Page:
Climate change will cause more frequent extreme events involving small waterways, said Seth Binau, director of science and operations at the National Weather Service in Wilmington, Ohio. He explained that a warmer atmosphere is laden with moisture, which creates heavier amounts of water channeled into streams that are easily overwhelmed.

Increasing commercial development compounds the problem by creating impermeable surfaces, which force more water into streams, causing them to rise faster and further.

Developers should avoid building anywhere in a stream’s floodplain for 500 years, said Bill Becker, a climate change expert and former Department of Energy official who has worked with communities and developers. to assess the risks of stream development.

The Federal Emergency Management Agency publishes maps depicting 100-year and 500-year flood levels, but Becker said even those maps don’t go far enough. There’s an inherent tension, he said, because people are drawn to water and developers are likely to follow suit.

“And developers love creek land because it’s often cheap,” said Becker, author of “The Creeks Will Rise,” which details how people and creeks can co-exist.

And as communities turn to their streams for redevelopment, these assets come at a price due to the increased risk of extreme weather.

“The past is no longer a prologue,” Becker said, adding that just because a creek didn’t overflow beyond its banks doesn’t mean it won’t ever happen.

Cities considering creek development should proceed with caution, said Kevin Wright, director and chief operations and strategy officer at Yard & Co., an urban growth firm in Cincinnati.

“100-year floods become decennial events; floods are happening more often,” he said.

Yard & Co. has helped many towns develop their creeks and small rivers in a “flood safe” way, including helping Trotwood write a plan to make better use of Wolf Creek. In Loveland, Ohio, about an hour south of Trotwood, the company helped city officials create a plan for developing land along the Little Miami River by adhering to a strict lowland plan floodable.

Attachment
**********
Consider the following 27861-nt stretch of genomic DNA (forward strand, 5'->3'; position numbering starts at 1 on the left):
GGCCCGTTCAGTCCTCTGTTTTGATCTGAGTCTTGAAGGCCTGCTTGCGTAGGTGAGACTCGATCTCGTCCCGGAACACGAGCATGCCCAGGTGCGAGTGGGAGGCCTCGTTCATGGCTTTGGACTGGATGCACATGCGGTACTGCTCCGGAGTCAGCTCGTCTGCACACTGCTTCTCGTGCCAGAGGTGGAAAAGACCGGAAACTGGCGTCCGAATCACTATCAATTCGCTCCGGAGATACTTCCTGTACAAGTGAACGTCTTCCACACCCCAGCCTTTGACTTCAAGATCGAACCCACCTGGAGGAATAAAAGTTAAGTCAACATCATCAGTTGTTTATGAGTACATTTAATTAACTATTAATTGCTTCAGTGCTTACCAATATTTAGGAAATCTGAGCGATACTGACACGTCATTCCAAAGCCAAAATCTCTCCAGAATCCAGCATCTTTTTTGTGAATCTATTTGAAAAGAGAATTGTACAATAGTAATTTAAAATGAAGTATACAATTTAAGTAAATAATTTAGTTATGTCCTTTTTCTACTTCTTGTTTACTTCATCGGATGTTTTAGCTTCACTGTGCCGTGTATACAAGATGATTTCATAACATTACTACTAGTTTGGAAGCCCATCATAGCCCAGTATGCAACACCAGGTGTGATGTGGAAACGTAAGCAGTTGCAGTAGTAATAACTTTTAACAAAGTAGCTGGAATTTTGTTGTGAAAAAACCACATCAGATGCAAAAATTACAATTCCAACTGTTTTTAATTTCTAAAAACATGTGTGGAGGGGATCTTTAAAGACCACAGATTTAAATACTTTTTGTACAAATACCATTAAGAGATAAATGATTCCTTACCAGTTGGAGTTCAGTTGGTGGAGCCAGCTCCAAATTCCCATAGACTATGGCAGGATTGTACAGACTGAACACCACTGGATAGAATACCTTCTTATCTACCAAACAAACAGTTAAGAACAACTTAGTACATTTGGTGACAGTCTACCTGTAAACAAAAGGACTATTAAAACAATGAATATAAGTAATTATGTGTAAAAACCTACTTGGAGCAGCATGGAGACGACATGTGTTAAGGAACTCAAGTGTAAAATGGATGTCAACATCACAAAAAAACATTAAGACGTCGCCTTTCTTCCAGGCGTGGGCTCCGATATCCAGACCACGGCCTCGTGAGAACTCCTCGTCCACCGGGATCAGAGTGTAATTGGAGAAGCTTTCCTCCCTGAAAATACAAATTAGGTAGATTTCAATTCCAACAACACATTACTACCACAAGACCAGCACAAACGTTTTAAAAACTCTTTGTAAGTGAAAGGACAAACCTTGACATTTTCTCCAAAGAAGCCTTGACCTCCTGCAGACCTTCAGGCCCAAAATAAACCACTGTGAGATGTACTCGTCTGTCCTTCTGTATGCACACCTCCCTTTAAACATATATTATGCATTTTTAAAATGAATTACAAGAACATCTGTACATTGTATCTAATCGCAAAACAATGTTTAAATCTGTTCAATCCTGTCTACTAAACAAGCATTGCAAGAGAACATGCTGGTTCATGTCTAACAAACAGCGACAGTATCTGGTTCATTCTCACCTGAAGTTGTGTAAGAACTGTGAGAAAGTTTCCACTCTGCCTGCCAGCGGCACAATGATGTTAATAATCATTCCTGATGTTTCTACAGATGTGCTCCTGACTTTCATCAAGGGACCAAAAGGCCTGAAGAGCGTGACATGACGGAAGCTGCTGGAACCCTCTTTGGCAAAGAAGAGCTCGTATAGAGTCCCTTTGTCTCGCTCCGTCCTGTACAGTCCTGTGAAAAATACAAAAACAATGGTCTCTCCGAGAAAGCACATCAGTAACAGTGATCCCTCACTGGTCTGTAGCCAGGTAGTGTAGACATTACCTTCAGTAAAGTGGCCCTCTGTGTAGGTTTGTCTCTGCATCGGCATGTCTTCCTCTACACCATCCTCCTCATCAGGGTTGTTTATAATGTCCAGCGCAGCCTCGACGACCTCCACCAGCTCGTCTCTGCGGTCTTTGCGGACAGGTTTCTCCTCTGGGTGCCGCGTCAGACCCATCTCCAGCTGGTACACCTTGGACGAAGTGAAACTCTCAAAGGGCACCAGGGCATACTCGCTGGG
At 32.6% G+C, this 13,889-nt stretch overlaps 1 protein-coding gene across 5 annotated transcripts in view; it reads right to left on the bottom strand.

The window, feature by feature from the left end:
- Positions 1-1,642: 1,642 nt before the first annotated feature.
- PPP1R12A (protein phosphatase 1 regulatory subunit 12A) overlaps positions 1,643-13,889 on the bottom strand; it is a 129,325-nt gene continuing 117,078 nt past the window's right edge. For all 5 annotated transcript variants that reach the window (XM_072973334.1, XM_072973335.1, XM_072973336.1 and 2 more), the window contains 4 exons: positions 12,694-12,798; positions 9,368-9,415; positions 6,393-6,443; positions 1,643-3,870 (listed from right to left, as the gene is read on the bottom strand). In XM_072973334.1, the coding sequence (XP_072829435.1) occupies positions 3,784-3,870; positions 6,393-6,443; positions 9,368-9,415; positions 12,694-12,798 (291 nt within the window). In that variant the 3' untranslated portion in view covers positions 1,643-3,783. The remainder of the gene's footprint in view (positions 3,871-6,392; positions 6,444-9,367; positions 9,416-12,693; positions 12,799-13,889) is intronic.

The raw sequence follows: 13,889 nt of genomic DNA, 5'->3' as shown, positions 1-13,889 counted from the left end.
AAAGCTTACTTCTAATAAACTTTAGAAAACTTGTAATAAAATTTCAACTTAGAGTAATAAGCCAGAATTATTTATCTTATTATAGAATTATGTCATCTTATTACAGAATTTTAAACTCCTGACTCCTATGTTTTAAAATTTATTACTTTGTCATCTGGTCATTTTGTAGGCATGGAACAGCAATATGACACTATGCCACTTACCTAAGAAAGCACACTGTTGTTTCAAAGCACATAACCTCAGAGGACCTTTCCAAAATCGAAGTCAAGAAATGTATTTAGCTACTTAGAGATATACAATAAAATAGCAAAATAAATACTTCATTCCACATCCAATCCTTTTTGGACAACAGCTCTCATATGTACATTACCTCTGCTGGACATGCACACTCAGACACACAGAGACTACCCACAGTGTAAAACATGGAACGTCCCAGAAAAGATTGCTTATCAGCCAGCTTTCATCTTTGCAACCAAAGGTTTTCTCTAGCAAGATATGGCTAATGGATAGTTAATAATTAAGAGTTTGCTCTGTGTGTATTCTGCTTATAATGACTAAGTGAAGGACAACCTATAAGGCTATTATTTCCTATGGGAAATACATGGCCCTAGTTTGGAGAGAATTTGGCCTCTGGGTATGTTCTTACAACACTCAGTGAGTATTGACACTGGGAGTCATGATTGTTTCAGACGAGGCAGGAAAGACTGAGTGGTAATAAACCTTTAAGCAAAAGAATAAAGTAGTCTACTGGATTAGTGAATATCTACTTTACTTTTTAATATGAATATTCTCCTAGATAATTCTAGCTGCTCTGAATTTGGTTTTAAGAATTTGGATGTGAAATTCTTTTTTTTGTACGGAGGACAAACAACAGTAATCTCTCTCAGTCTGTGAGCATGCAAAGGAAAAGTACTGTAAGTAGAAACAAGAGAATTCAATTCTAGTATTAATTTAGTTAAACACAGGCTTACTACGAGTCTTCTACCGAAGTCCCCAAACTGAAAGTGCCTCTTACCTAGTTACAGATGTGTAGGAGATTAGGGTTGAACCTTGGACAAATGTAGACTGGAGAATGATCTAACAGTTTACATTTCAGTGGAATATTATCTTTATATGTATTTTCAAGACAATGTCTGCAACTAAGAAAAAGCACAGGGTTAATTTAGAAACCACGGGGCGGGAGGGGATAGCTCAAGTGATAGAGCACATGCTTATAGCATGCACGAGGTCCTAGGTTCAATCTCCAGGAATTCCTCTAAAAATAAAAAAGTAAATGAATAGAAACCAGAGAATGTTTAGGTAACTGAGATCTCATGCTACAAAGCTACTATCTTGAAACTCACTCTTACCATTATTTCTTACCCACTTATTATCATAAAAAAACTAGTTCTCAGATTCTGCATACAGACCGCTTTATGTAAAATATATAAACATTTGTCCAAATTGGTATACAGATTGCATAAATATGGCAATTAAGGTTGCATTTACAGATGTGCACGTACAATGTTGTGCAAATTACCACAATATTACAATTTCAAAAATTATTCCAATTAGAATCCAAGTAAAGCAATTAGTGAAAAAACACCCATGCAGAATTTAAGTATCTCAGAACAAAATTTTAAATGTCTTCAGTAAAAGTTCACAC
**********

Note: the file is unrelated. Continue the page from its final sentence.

One of the ways to embrace a creek is not to fight it, Wright said. Developers have to accept that some land is going to be submerged, but it may still have value.

“We like the idea of ​​building structures and facilities that can be submerged for a short time and not be destroyed,” he said.

Wright cites amphitheatres, bike paths, tennis courts, and concrete benches as examples of structures that can withstand water for a while, but still add commercial value to an area. Developers should embrace these types of conveniences.

Food trucks and other structures that can be towed to higher ground during a flood are also constructive ways to use land around a creek, he said. Land use that can be quickly released creates trade without creating fixed risks.

Wright said towns like Trotwood could benefit commercially from their creeks even if they kept them at a distance. Opening up a creek edge and making it accessible to existing downtown infrastructure so people can walk with it would enhance existing commercial developments like strip malls.

“Trotwood will never be Chicago, but even if the creek simply becomes a convenience for existing residents there, it will bring indirect economic benefits,” he said.